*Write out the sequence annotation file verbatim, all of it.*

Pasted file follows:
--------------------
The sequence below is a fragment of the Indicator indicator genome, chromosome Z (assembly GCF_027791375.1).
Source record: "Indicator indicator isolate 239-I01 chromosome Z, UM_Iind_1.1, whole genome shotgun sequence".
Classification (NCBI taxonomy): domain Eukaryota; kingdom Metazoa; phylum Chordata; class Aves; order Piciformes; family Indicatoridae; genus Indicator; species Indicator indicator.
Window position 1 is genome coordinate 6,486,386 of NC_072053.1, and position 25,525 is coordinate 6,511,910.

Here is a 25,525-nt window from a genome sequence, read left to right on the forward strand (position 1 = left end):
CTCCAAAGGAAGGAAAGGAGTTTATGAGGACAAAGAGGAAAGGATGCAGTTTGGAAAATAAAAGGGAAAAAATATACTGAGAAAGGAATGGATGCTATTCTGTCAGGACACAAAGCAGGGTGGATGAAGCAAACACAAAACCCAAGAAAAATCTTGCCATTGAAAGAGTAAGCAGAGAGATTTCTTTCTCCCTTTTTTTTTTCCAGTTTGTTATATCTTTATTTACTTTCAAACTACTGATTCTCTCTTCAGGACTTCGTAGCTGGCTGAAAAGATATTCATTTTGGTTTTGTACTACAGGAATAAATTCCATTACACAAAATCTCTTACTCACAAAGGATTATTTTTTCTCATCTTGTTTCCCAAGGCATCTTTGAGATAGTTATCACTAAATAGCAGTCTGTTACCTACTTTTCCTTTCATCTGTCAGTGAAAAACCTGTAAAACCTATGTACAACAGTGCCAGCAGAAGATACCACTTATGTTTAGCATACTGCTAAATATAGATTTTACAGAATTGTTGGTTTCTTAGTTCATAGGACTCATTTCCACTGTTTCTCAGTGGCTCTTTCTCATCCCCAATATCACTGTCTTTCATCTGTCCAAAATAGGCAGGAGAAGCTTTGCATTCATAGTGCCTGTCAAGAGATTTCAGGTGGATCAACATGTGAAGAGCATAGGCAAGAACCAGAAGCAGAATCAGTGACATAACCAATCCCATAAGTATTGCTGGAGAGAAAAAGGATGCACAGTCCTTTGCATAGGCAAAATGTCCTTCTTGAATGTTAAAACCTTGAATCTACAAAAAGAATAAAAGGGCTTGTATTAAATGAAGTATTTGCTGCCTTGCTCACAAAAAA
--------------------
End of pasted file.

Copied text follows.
The sequence below is a fragment of the Indicator indicator genome, chromosome Z (assembly GCF_027791375.1).
Source record: "Indicator indicator isolate 239-I01 chromosome Z, UM_Iind_1.1, whole genome shotgun sequence".
Classification (NCBI taxonomy): domain Eukaryota; kingdom Metazoa; phylum Chordata; class Aves; order Piciformes; family Indicatoridae; genus Indicator; species Indicator indicator.
Window position 1 is genome coordinate 6,486,386 of NC_072053.1, and position 25,525 is coordinate 6,511,910.

Here is a 25,525-nt window from a genome sequence, read left to right on the forward strand (position 1 = left end):
CTCCAAAGGAAGGAAAGGAGTTTATGAGGACAAAGAGGAAAGGATGCAGTTTGGAAAATAAAAGGGAAAAAATATACTGAGAAAGGAATGGATGCTATTCTGTCAGGACACAAAGCAGGGTGGATGAAGCAAACACAAAACCCAAGAAAAATCTTGCCATTGAAAGAGTAAGCAGAGAGATTTCTTTCTCCCTTTTTTTTTTCCAGTTTGTTATATCTTTATTTACTTTCAAACTACTGATTCTCTCTTCAGGACTTCGTAGCTGGCTGAAAAGATATTCATTTTGGTTTTGTACTACAGGAATAAATTCCATTACACAAAATCTCTTACTCACAAAGGATTATTTTTTCTCATCTTGTTTCCCAAGGCATCTTTGAGATAGTTATCACTAAATAGCAGTCTGTTACCTACTTTTCCTTTCATCTGTCAGTGAAAAACCTGTAAAACCTATGTACAACAGTGCCAGCAGAAGATACCACTTATGTTTAGCATACTGCTAAATATAGATTTTACAGAATTGTTGGTTTCTTAGTTCATAGGACTCATTTCCACTGTTTCTCAGTGGCTCTTTCTCATCCCCAATATCACTGTCTTTCATCTGTCCAAAATAGGCAGGAGAAGCTTTGCATTCATAGTGCCTGTCAAGAGATTTCAGGTGGATCAACATGTGAAGAGCATAGGCAAGAACCAGAAGCAGAATCAGTGACATAACCAATCCCATAAGTATTGCTGGAGAGAAAAAGGATGCACAGTCCTTTGCATAGGCAAAATGTCCTTCTTGAATGTTAAAACCTTGAATCTACAAAAAGAATAAAAGGGCTTGTATTAAATGAAGTATTTGCTGCCTTGCTCACAAAAAA